An Introduction to Equality of Opportunity
Freedom and equality are foundational values that we draw upon when envisioning a better society. Equality of opportunity is a social ideal that combines concern with freedom and equality, and this social ideal provides a vision of how we ought to live together.
At first glance, the value of equality can seem to demand uniformity that seems dystopian. For instance, if everyone were forced to wear the same clothes, pursue the same hobbies and have the same number of children, we would think this was intolerable. However, we should be careful not to reject equality entirely on this basis. Equality is still attractive if we limit its scope to some areas. For instance, equality before the law and equal rights to vote seem to be at the heart of our convictions about how we should live together. Inequality in these areas seems as intolerable as sameness in dress, family size or in our choice of recreational activities.
Freedom or opportunity may explain where and when equality seems most important. Our equal rights to a fair trial, to vote in elections, to association, speech and religion are each an equal right to a sphere of freedom. Part of what we value in this mixture is the protection from interference and having others dictate our lives to us and the other part of what we value is that we enjoy this protection on equal terms. In the sphere of religious worship, for example, individuals decide what religion they will worship. Unequal freedom, where some have freedom of religion and others do not, strikes us as wrong because it is unequal. Whereas Equal Unfreedom, where we are all slaves or lack basic rights, strikes us as wrong because it is unfree. A combination of freedom and equality, then, promises to describe a fitting social ideal for people who disagree about important, religious, moral and political questions, and yet want to live together in mutual respect.
Equality of Opportunity is one such combination and it has been a rich source of academic and political debate, a political slogan, and a widely held conviction about how human beings should live together. At its most basic, Equality of Opportunity requires that all human beings are equal in the sphere of opportunity. Equality of opportunity is usually opposed to slavery, hierarchy and caste society, where social positions, life prospects and individual freedoms are determined by membership of some group that you are born into, such as the aristocracy. Our acknowledgement of the importance of freedom and equality motivate the theory and practice of Equality of Opportunity. But before we go any further we should ask, “What is Equality of Opportunity?”
What is Equality of Opportunity?
When we ask what equality of opportunity is we could be asking two questions. First, we could be asking about the concept of equality of opportunity. If so, we are asking for the idea in its most general form. We are asking what kind of features must a statement have to count as a statement of equality of opportunity rather than a statement of something else. Second, we could be asking for the correct conception of equality of opportunity. The term 'conception' refers to a specific interpretation of a notion or idea. It is a particular way of understanding the kind of equality and the kinds of opportunities that are most valuable or more important. While there is only one concept of equality of opportunity, there are many different conceptions.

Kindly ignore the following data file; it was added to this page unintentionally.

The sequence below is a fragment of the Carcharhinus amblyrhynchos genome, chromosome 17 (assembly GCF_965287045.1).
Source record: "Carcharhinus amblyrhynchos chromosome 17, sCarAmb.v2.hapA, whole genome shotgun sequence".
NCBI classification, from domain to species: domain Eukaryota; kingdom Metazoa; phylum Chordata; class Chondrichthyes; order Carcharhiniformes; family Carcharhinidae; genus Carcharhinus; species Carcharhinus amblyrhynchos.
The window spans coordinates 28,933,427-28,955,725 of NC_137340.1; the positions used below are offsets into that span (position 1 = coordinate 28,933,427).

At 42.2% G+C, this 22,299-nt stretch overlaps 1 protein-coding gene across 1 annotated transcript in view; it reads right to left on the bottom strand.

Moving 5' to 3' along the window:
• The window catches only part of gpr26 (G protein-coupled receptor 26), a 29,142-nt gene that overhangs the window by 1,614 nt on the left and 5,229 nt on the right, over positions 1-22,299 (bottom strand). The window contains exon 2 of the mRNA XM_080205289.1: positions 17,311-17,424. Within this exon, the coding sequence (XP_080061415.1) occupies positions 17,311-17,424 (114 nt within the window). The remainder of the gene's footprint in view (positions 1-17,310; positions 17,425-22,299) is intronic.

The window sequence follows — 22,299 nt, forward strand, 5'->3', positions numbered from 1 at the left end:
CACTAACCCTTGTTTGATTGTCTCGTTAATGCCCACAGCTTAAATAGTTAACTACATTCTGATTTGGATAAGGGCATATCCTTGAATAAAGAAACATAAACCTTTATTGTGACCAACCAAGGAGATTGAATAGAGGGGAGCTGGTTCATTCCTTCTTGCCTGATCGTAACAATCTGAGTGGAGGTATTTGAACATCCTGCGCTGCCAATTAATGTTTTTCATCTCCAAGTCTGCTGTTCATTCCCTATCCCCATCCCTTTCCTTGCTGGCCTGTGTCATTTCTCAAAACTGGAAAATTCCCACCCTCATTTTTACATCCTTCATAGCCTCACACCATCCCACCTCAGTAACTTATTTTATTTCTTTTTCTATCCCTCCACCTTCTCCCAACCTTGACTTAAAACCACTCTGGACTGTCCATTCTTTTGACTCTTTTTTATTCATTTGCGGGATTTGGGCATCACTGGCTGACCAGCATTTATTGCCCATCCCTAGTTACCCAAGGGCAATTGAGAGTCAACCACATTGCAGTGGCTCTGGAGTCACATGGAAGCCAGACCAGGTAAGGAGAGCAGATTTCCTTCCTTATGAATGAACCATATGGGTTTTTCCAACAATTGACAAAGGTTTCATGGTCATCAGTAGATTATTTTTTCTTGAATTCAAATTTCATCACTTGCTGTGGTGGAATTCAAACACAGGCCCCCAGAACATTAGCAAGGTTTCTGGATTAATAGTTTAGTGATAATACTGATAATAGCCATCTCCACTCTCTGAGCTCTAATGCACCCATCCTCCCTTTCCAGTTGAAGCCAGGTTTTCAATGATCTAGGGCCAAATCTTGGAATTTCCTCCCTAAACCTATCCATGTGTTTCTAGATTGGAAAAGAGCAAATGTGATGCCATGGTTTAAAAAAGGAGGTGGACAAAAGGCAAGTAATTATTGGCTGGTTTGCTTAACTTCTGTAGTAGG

The concept of Equality of Opportunity has been examined by philosopher Peter Westen. Westen shows that an opportunity is a three-way relationship between a person, some obstacles, and a desired goal. However, a person only has an opportunity if she has a chance of achieving that goal. One cannot have an opportunity if one faces insurmountable obstacles that make it impossible to secure the goal. For instance, one cannot have an opportunity to become the president of the United States if one is not a natural born citizen. Many people, therefore, have no opportunity to become president of the United States. A person can have an opportunity even in the face of many, quite serious, obstacles. So, a natural born US citizen has the opportunity to become president, but she faces serious obstacles, such as accruing the relevant number and distribution of votes, as well as winning primaries. So, to have an opportunity means to face no insurmountable obstacles with respect to some important or desired goal, but what about having an equal opportunity?
In order for opportunities to be equal within a group, each member of that group must face the same relevant obstacles, none insurmountable, with respect to achieving the same desirable goal. In our example, all natural born citizens of the US have an equal opportunity when irrelevant goals, such as race, gender and religious affiliation are removed and when relevant obstacles, such as being democratically elected, remain.
Some critics have doubted the importance of mentioning equality when thinking about opportunities within a group. They argue that the only equality here is universalism, meaning that the opportunity is had by all. We can see why one might be drawn to the idea that equality plays little role in this ideal since we could say that everyone should have an opportunity to become president and this seems to do the job as well as saying that everyone should have an equal opportunity to become president. Equality appears to be doing no work, and this may lead us to question whether this expresses the value of equality.
However, this analysis misses something of significance, which is the fact that all people should have the same opportunity, and not merely an opportunity. While everyone could have an opportunity, and each face different irrelevant and relevant obstacles, equality of opportunity requires that no one face any irrelevant obstacles. If women were prohibited from becoming president, or if they had to win a greater proportion of the votes to be elected than men, then they would face an irrelevant obstacle that men do not. Thus, men and women would not enjoy equal opportunity with respect to the good of political representation in this society. This aspect of equality of opportunity is important for a social ideal because it expresses part of the moral value of equality.